Video: Centre Block project construction update

Watch this video to see the work being done on the Centre Block to restore and modernize this Canadian icon. We released the video in spring 2021. It includes an update on the project and work completed up to winter 2020.

Transcript of Centre Block project construction update

Start of video

[Music plays]

(Text on screen: Public Services and Procurement Canada.)

(Text on screen: Some of this footage was recorded prior to the Government of Canada’s physical distancing guidelines. Canadians are encouraged to continue to follow COVID-19 safety guidelines.)

[Shot of the Centre Block.]

[Close-up shot of one of the West Block towers, with Canadian flag waving in the wind.]

Canada’s largest ever heritage restoration project is underway: the rehabilitation of the Parliamentary Precinct.

[Shot of Parliament buildings, including Peace Tower and Library of Parliament.]

[Shot of East Block building with scaffolding and white protective wrapping.]

Public Services and Procurement Canada, in partnership with the Senate, the House of Commons, the Library of Parliament and Parliamentary Protective Service, is carrying out this impressive renovation.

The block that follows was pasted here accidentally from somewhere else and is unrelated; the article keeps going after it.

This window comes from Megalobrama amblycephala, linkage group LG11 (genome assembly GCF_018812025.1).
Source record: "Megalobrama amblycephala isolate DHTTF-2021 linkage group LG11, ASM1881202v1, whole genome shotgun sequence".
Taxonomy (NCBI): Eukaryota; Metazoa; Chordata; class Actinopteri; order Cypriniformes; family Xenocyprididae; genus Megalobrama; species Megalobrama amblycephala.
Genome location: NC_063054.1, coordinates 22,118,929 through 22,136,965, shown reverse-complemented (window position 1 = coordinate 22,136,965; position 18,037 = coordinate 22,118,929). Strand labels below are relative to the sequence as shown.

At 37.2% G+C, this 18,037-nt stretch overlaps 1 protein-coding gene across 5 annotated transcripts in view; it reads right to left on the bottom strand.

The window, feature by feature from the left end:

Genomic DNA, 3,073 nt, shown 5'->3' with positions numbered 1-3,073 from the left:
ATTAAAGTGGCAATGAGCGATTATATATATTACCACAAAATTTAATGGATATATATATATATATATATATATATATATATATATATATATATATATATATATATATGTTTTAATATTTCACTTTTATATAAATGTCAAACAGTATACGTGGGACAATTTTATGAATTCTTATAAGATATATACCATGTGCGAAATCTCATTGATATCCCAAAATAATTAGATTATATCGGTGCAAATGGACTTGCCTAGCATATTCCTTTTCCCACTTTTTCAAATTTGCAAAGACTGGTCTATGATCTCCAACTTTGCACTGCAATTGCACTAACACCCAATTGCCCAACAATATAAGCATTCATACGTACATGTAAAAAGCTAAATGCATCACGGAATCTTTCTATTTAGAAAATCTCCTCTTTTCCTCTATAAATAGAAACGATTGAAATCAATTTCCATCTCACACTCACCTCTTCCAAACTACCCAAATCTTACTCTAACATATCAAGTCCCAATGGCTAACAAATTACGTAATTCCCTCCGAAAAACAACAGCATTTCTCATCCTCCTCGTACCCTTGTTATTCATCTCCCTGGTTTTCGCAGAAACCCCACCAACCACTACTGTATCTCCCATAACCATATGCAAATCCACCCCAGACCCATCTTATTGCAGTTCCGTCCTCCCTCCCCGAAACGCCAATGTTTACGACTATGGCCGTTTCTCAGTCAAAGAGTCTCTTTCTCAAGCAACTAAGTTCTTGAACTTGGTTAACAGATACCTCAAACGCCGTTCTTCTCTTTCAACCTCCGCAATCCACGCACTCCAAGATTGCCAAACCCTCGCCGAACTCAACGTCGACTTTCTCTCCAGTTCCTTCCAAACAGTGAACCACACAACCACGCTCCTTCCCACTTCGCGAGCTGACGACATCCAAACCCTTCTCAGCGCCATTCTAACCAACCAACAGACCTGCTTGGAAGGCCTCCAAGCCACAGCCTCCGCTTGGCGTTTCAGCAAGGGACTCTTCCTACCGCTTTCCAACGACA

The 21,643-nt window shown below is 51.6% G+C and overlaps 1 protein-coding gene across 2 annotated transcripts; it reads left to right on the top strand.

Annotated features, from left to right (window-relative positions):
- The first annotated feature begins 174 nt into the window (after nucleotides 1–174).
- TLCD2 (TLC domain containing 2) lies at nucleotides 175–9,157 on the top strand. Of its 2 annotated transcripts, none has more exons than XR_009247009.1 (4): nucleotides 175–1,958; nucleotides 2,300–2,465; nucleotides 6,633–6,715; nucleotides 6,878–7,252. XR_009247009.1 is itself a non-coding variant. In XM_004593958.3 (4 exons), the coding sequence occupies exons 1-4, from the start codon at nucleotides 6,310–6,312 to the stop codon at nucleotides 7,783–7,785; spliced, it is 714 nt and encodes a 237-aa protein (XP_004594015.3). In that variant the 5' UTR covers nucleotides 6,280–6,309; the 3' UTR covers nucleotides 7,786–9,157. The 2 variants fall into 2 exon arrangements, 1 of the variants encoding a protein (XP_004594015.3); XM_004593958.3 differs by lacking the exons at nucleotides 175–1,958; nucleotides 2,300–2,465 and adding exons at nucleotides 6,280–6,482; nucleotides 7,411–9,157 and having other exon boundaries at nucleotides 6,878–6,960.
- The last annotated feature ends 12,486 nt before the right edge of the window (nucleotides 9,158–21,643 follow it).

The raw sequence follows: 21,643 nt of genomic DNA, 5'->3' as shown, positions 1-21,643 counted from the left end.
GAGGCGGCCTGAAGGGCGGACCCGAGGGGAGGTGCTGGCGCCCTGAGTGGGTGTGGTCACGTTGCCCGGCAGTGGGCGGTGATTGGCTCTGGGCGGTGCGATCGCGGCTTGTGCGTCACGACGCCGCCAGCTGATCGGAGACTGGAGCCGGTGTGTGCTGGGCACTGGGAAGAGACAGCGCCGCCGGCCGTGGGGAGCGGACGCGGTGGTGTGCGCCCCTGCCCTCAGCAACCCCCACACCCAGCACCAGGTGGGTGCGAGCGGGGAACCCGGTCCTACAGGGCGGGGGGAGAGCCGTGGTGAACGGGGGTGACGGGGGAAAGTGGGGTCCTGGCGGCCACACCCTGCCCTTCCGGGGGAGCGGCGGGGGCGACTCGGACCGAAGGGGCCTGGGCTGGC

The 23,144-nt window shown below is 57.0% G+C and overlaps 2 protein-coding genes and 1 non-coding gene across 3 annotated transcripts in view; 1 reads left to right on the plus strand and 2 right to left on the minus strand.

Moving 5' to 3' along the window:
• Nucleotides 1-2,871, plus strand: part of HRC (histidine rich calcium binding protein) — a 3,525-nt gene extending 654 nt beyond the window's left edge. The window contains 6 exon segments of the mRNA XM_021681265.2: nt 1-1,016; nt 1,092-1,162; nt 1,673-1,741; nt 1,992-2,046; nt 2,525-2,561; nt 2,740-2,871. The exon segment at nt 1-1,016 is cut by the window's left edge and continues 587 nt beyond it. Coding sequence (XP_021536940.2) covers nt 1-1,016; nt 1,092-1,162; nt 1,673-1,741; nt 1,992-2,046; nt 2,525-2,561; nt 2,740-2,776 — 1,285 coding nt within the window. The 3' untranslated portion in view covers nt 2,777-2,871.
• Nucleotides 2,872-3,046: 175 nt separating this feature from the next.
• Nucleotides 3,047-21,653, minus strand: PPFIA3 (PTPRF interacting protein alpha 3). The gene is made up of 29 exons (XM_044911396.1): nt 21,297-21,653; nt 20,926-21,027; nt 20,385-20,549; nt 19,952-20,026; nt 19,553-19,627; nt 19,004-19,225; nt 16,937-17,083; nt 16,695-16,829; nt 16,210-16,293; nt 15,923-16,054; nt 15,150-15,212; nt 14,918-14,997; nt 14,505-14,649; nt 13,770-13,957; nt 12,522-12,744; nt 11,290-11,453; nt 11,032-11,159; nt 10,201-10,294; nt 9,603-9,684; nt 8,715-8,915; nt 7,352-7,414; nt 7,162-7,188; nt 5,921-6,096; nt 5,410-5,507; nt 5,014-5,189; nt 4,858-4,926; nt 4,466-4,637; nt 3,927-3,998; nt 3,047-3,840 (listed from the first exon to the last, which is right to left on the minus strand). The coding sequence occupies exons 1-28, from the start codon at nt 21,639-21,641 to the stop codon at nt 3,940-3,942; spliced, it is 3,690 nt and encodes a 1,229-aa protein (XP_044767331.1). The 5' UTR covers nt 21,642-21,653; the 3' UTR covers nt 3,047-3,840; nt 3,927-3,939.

[Wide shot of Centre and West Blocks with construction activity taking place in front of the Centre Block. Video pans to show the Parliament lawn and Wellington Street.]

[Drone shot of the Peace Tower with city of Gatineau in the foreground.]

The Parliamentary Precinct is made up of 35 buildings, which include among others: The Centre Block.

[Shot of the back of Centre Block from across the Ottawa River.]

[Drone shot from above looking down at the Centre Block.]

After a century of serving Canada and Canadians, the Centre Block, our main Parliament Building, is in need of a complete overhaul.

[Shot of Centre Block with Canadian flag waving in the wind.]

[Close-up shot of the clock on the Peace Tower.]

[Shot of the East Block with scaffolding and white protective wrapping.]